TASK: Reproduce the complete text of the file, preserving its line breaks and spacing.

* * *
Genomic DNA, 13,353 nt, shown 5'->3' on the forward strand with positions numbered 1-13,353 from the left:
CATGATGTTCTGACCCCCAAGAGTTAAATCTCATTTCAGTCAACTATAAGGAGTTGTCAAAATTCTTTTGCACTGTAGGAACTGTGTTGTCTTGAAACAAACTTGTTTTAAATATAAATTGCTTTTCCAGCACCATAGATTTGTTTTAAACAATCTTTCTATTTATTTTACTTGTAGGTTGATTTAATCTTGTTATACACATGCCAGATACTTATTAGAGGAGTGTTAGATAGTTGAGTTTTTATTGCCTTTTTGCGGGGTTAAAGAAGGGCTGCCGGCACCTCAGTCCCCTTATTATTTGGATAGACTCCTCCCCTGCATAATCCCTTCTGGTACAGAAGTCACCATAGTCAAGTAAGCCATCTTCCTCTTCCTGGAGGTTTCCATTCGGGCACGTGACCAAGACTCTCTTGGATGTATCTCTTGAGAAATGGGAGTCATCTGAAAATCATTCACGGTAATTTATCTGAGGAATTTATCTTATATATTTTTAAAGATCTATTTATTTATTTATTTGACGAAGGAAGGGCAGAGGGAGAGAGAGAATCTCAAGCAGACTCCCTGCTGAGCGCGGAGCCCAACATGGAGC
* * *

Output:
Genomic DNA, 13,353 nt, shown 5'->3' on the forward strand with positions numbered 1-13,353 from the left:
CATGATGTTCTGACCCCCAAGAGTTAAATCTCATTTCAGTCAACTATAAGGAGTTGTCAAAATTCTTTTGCACTGTAGGAACTGTGTTGTCTTGAAACAAACTTGTTTTAAATATAAATTGCTTTTCCAGCACCATAGATTTGTTTTAAACAATCTTTCTATTTATTTTACTTGTAGGTTGATTTAATCTTGTTATACACATGCCAGATACTTATTAGAGGAGTGTTAGATAGTTGAGTTTTTATTGCCTTTTTGCGGGGTTAAAGAAGGGCTGCCGGCACCTCAGTCCCCTTATTATTTGGATAGACTCCTCCCCTGCATAATCCCTTCTGGTACAGAAGTCACCATAGTCAAGTAAGCCATCTTCCTCTTCCTGGAGGTTTCCATTCGGGCACGTGACCAAGACTCTCTTGGATGTATCTCTTGAGAAATGGGAGTCATCTGAAAATCATTCACGGTAATTTATCTGAGGAATTTATCTTATATATTTTTAAAGATCTATTTATTTATTTATTTGACGAAGGAAGGGCAGAGGGAGAGAGAGAATCTCAAGCAGACTCCCTGCTGAGCGCGGAGCCCAACATGGAGC